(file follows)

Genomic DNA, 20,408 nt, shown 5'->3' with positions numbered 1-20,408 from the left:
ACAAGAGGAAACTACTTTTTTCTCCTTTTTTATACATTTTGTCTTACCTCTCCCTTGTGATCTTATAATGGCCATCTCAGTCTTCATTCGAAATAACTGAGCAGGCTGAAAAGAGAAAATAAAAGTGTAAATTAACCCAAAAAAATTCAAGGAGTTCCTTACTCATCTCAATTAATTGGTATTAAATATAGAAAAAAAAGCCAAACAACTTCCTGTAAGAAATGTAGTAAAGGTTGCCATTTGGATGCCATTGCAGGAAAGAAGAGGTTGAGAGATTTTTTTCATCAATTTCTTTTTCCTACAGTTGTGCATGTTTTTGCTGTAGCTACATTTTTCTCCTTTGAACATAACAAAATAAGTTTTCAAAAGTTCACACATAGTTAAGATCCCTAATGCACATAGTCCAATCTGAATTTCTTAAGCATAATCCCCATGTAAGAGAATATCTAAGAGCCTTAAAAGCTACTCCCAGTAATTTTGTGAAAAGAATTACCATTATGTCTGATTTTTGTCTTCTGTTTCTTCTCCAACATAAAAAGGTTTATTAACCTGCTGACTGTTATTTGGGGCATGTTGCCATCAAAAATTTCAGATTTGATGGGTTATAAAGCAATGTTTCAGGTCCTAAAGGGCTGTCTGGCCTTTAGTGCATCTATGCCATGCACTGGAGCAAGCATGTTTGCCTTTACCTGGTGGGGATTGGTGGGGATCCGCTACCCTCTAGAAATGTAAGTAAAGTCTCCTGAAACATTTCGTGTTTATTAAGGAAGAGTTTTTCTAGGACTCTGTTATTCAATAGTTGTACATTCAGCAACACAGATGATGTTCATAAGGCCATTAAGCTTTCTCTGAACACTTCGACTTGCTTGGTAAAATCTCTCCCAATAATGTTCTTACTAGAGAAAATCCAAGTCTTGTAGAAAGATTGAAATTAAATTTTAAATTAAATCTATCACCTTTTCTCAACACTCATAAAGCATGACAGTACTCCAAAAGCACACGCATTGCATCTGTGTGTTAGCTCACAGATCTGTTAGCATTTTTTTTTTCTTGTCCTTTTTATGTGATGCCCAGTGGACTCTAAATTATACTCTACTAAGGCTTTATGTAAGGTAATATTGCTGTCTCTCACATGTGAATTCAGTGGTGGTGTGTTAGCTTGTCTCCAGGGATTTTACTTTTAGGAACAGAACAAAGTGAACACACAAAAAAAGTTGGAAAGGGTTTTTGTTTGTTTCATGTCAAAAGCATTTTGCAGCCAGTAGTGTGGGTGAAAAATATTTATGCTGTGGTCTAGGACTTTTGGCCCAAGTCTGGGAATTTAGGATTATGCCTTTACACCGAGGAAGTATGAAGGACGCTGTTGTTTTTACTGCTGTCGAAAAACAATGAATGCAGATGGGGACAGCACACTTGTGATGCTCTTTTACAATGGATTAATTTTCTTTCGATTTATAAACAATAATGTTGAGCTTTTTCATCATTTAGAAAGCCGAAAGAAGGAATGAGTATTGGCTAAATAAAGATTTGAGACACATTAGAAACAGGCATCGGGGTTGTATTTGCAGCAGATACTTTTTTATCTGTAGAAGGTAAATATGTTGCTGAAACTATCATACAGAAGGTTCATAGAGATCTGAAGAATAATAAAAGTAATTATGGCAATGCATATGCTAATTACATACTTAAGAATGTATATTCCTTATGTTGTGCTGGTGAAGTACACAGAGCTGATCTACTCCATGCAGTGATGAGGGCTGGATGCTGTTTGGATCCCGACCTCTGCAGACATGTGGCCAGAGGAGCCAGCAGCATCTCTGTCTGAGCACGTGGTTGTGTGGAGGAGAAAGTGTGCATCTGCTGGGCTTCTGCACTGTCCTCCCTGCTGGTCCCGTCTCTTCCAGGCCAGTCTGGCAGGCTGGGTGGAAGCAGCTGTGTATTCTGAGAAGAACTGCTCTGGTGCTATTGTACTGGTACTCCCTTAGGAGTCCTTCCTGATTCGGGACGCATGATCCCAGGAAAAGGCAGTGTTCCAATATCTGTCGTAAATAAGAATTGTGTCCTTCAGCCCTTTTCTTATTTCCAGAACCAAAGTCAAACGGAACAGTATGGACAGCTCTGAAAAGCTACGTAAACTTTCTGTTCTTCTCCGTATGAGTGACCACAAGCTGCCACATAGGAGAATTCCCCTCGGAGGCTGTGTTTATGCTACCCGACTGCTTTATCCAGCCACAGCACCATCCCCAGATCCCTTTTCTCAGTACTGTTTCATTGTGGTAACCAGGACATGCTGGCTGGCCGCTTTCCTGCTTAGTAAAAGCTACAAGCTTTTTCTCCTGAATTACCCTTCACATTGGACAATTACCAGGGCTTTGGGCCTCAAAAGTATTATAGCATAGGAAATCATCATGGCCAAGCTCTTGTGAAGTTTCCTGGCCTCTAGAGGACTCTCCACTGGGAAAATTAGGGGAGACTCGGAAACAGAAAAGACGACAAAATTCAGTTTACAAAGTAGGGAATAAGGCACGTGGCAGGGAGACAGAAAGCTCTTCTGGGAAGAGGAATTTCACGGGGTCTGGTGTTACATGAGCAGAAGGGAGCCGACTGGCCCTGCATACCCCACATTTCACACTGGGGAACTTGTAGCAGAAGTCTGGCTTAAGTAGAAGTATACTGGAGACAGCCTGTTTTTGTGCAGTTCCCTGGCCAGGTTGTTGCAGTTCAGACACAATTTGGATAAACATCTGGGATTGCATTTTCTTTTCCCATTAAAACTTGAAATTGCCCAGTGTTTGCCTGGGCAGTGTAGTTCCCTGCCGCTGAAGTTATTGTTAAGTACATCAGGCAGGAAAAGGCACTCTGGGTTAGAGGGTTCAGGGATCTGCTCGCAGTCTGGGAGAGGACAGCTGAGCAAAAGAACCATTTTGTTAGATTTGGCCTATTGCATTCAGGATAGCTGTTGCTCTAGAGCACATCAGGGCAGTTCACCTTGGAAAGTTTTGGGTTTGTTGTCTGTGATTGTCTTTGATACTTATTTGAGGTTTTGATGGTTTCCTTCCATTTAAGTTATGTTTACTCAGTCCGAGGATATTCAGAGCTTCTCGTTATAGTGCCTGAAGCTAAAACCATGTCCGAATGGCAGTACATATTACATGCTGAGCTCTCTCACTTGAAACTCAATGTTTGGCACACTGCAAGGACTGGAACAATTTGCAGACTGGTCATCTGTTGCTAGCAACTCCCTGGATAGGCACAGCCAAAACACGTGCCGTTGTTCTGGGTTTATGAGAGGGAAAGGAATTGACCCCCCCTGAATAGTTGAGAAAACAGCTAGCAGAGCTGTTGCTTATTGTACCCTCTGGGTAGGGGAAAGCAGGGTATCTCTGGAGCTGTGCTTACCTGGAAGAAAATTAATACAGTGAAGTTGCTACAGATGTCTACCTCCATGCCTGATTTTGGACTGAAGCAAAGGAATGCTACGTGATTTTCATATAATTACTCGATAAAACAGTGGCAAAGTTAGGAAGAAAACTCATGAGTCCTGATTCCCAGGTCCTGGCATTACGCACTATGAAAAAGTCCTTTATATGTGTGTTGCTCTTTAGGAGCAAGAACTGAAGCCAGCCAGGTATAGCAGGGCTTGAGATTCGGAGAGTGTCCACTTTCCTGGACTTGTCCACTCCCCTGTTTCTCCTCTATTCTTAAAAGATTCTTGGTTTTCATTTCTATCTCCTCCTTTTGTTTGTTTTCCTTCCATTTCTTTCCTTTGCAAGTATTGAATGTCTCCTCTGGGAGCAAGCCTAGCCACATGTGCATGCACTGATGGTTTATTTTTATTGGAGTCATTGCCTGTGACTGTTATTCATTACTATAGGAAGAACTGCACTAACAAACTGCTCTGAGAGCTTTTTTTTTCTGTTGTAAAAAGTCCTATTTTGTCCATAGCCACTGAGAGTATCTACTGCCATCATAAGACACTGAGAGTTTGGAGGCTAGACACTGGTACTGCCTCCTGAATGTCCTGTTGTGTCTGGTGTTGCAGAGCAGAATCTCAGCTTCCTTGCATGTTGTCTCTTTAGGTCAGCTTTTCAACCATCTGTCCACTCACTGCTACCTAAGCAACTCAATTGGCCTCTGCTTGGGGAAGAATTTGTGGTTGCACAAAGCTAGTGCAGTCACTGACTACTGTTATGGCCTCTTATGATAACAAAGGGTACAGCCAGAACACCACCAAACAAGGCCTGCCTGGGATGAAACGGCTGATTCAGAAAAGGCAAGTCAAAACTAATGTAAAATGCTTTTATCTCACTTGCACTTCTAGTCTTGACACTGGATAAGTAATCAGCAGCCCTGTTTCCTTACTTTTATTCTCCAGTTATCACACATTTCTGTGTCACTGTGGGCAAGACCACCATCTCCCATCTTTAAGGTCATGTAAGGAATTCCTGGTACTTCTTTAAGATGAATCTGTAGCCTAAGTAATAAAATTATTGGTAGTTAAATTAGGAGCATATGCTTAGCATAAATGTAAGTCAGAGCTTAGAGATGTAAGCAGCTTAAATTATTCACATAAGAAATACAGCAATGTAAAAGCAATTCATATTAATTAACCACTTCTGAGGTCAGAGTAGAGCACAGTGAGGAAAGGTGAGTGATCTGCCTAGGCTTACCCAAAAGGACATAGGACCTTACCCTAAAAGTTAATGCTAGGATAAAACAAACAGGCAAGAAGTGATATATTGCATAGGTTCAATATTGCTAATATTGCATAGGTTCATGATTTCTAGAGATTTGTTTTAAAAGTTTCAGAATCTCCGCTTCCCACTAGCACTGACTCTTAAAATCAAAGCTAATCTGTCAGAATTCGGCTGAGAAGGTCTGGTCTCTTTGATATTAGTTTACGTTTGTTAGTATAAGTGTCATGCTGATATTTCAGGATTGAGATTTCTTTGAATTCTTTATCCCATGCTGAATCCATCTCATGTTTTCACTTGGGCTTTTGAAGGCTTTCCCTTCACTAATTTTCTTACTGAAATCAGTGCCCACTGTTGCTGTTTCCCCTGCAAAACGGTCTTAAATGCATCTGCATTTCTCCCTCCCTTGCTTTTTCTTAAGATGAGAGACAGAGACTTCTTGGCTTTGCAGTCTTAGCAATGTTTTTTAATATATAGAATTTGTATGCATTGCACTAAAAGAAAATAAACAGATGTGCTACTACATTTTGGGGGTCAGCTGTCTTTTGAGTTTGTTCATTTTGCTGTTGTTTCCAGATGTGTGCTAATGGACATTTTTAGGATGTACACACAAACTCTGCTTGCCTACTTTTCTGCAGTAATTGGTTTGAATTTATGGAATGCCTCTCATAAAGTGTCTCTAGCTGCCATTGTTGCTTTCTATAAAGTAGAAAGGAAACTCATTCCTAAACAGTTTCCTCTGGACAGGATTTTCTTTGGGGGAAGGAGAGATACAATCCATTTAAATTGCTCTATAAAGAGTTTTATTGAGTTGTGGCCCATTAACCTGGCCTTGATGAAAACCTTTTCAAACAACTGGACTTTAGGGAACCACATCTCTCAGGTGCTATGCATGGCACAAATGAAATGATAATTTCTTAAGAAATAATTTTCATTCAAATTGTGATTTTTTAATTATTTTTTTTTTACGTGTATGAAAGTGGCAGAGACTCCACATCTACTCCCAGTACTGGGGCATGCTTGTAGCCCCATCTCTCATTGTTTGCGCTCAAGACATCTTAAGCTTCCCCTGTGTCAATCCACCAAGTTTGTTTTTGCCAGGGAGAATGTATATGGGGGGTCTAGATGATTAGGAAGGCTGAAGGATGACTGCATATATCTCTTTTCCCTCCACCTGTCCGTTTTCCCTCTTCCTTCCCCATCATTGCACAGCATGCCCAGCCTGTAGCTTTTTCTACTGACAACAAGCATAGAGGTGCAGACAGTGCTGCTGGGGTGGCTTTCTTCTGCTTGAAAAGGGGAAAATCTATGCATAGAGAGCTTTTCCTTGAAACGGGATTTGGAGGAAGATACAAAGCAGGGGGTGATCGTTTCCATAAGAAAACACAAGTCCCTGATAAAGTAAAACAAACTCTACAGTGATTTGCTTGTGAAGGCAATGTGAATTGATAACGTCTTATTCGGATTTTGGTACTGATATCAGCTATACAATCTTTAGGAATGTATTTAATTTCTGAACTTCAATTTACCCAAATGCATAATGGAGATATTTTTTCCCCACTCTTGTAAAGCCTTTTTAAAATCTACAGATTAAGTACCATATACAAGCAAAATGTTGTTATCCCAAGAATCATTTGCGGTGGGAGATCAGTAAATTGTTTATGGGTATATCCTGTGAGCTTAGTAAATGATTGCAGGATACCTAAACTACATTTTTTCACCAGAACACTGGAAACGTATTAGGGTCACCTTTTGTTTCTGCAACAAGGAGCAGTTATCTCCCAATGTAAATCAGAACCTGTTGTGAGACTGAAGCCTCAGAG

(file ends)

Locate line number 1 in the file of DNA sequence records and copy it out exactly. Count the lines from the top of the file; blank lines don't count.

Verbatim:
Genomic DNA, 20,408 nt, shown 5'->3' with positions numbered 1-20,408 from the left: